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How home lighting will evolve

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In addition to the digital transformation changing the way we do business, we are starting to see the way it is changing our homes – especially in the way of lighting as it becomes more energy efficient, smarter and adapts to our lives.

In the era of digital transformation, technological trends such as mobility, cloud computing, IoT, and big data analytics is reshaping the operating environment for businesses as well as enabling people to be more productive in their professional and personal lives.

However, these same trends are also influencing the lighting industry. The development of home lighting for instance is being guided by technological evolution along with new research on how light affects us as human beings.

Here are five important trends we see in home lighting:

1.     Taking the best from the past

Warm, glowing, cozy light with the best of modern, efficient lighting technology.

The trend of heritage lighting design is enduring. People value the familiar shapes, the qualities of the warm decorative light from the past and the attention to authentic materials and details, it reflects a sense of belonging, comfort and the care for traditions.

LED vintage bulbs have the classic charm of filament bulbs with the benefits of modern LED lighting. Made of glass and with high-quality finishing they blend into home interiors, looking beautiful on and off. Warm glow dimmable LED lamps, behave in a familiar way as well. They dim down in the same way as the old incandescent bulbs did.

2. Flexible Light

Adaptive lighting that gives maximum flexibility for our multi-faceted lifestyles.

While the outer walls of our homes remain fixed for the most part, inside the home has become a constant evolving and vibrating hub. New family compositions, smaller housing and the many different activities taking place in the same spot, demand flexibility. Spaces need to easily adapt to changing activities, mind-states, and personal preferences.

One way of doing this is by making lighting portable, so you can simply bring the best light to the place you want. Portable lights, like the Philips candles have a rechargeable internal battery.

Another way of addressing versatility is by adjustable and modular lighting. An example of this is The Compendium light range designed by Daniel Rybakken for Luceplan. This elegant beam-like luminaire modestly disappears by day, and comes to life when lit – creating a quantity of light on surfaces, transforming spaces and making them look bigger. There is a floor standing version and a suspended version.

You can create the light you need by rotating parts to make direct light or bounce light of the wall or ceiling to get indirect light. The slim form factor supports compact and decluttered living by taking up a very small footprint.

3. Well-being Light

Light that behaves like Mother Nature to support our health and well-being in a busy and stressful world.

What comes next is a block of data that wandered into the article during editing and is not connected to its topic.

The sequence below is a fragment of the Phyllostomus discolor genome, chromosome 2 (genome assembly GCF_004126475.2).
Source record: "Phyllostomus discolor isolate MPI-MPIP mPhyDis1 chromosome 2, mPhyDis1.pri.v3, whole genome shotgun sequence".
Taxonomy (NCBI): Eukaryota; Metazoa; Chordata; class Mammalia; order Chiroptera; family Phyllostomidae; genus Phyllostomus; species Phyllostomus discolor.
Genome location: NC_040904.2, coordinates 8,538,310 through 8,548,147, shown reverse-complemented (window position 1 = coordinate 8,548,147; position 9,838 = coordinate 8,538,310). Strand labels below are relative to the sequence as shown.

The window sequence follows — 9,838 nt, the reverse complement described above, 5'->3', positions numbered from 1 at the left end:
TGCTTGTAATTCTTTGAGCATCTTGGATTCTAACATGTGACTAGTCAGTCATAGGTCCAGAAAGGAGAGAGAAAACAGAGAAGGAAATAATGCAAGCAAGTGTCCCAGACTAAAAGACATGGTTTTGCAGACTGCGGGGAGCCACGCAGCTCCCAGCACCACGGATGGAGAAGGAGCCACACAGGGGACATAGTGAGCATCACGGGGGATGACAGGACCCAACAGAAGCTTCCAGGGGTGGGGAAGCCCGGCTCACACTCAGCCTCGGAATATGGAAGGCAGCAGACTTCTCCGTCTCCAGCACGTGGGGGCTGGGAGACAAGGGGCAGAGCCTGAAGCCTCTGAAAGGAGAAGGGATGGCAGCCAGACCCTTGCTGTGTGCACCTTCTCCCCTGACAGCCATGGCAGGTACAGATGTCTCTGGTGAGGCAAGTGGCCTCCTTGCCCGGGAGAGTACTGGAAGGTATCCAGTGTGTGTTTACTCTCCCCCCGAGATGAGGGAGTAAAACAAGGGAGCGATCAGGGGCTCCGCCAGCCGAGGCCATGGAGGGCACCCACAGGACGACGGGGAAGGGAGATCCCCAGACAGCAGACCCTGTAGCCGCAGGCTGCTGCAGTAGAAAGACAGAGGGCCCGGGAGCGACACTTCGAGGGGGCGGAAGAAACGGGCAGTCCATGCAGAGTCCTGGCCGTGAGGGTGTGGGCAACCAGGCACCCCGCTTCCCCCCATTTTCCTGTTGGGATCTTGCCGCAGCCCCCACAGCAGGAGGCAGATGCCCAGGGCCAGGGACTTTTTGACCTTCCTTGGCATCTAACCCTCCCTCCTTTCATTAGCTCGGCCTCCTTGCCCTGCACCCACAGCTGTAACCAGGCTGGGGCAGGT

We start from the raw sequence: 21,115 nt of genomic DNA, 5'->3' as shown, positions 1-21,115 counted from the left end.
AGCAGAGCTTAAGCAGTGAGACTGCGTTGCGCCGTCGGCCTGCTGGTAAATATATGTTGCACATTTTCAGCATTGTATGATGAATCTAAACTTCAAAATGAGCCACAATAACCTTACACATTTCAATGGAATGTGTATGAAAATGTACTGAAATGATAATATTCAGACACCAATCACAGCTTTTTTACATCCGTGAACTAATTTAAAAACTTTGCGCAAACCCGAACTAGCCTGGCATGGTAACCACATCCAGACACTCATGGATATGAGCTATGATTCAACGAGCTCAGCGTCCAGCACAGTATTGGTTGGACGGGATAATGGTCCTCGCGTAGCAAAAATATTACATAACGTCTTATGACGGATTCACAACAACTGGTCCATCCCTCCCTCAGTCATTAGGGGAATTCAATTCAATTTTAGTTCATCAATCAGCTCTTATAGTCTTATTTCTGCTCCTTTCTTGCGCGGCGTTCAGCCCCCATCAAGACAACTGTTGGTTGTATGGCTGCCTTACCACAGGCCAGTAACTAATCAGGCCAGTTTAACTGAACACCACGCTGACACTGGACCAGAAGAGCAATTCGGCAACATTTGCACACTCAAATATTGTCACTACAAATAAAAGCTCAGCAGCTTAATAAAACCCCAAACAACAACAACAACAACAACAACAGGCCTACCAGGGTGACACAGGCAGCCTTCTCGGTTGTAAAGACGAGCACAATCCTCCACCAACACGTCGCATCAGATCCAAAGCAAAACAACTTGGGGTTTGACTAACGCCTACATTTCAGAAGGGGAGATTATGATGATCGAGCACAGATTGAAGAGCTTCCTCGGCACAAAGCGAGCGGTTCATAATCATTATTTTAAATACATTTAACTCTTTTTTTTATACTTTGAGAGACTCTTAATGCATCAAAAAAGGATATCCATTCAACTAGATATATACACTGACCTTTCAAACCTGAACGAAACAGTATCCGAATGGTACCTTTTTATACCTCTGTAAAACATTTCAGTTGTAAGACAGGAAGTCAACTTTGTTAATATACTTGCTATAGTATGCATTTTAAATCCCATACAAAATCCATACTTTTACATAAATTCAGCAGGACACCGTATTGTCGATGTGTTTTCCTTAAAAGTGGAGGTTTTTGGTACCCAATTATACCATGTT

As well as light to create mood and atmosphere, we are learning more and more about the effect of light on our bodies and how it can influence our health.

Broadly speaking, bright light with blue in it, activates us and gives us energy and warm coloured light is relaxing and calms us down. It’s important for people to get enough light at certain times of the day, because this affects our biological rhythms.

Light recipes that support these biological rhythms, or mimic natural light effects can support our emotional and physical well-being. For example, lighting can help you to wake up and go to sleep naturally. It will help get you out of bed the way you like it, helping you start your day feeling refreshed.

In the morning, a light wake-up scene that mimics the effect of sunrise can help you wake up naturally, instead of being woken up by the loud sound of an alarm clock. In the evening, relaxing warm white light helps you to unwind, relax and prepare your body for a good night’s sleep.

4. Experience Light

Light that gives you a new experience of your home, without having to physically change it.

There is a growing need of people to own less and experience as well as share more. Light is intangible, yet can create a rich experience. Light can be a tool of expression in your home – you can use light as a way to express your personality; who you are, what you feel and the stories you want to tell.

Light scenes with warm, cool and soft colour lighting can instantly change the look and atmosphere of your room. Every new season could bring a different feel in the interior with new color palettes and scenes, without bringing new home décor items in your house.

This trend really puts the focus on the light experience itself. The light fixture is neutral and the light brings an adaptable decorative layer of light to your home. This can be achieved by placing or integrating lighting strips and LEDs into objects, furniture and or the architecture.

5. ‘Talk to me’ light

Lighting you can interact with in simple and pleasant ways – to make the most of sophisticated new lighting.